From sarcophagi to Silicate: to date, German museums, libraries, and archives have been able to purchase 1,060 artworks, collections, archives, manuscripts, and other precious cultural goods with the support of Kulturstiftung der Länder. Around 170 million euros were spent by the German federal states themselves; with the support of numerous public and private co-sponsors, works of a combined value of around 640 million euros were acquired. From the ancient Marsyas Sarcophagus to archaeological sensations like the Gammertinger Princely Hoard, from medieval treasures like the Quedlinburg Cathedral Treasure or the oldest known manuscript of the Song of the Nibelungs, painted masterpieces by Hans Holbein the Elder, Peter Paul Rubens, Edvard Munch, Wassily Kandinsky or Ernst Ludwig Kirchner to precious relics of literary history like Franz Kafka’s manuscript for The Trial, Thomas Mann’s postcards, and the bequests and estates of Bertolt Brecht, Christa Wolf, and Siegfried Lenz; manuscripts like Beethoven’s Diabelli Variations or the archives of the music publisher Schott, or valuable pieces of furniture from the Roentgen workshop or the desk of Frederick the Great to contemporary highlights like Martin Kippenberger’s painting The Friendly Communist or Gerhard Richter’s series Silicate, an expansive panorama of Germany art and cultural history and beyond.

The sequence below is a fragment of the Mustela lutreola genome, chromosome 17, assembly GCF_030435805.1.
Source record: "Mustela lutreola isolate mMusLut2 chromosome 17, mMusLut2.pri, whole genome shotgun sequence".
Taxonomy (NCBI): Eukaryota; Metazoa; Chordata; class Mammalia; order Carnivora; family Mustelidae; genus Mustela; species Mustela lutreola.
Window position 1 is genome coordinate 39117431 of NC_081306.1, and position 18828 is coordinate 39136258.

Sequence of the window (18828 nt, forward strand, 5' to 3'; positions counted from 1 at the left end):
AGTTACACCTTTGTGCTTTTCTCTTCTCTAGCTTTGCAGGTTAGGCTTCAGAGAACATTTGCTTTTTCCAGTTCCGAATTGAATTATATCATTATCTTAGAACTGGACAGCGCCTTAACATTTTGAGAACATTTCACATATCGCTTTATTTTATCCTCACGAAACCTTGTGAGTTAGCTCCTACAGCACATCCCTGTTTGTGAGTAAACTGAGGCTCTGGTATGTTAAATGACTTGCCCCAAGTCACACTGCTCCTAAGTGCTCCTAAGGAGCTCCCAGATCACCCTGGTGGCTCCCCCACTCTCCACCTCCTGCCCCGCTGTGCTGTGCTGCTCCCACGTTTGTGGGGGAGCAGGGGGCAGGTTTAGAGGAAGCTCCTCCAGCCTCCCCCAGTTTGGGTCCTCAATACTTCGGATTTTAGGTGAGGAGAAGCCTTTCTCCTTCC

Roman marble sarcophagus showing the myth of Athena, Marsyas and Apoll, late 2nd century AD, acquired for the museum association of Städel Museum in 2009 with funding from the Kulturstiftung der Länder (© Liebieghaus Sculpture Collection, Frankfurt; photo: Rühl & Bormann)
Hans Holbein the Elder, Basilica Panel San Paolo fuori le Mura, circa 1503/1504, three-part pointed arch painting, 217,2 x 308,2 cm; Staatsgalerie Alte Meister, Augsburg
E. L. Kirchner, Boy with Candies, 1918, Landesmuseum für Kunst und Kulturgeschichte Oldenburg. Repurchased in 2007